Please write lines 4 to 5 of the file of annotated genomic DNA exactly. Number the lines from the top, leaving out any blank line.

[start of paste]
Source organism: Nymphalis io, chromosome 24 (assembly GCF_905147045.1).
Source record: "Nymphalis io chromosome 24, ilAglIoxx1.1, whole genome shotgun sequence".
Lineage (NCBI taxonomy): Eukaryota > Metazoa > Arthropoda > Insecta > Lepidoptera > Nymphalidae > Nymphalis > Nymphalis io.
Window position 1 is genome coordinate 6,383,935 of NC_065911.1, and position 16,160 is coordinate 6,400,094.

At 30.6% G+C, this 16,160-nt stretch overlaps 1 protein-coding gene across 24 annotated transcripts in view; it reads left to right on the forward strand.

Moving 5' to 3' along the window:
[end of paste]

Window position 1 is genome coordinate 6,383,935 of NC_065911.1, and position 16,160 is coordinate 6,400,094.

At 30.6% G+C, this 16,160-nt stretch overlaps 1 protein-coding gene across 24 annotated transcripts in view; it reads left to right on the forward strand.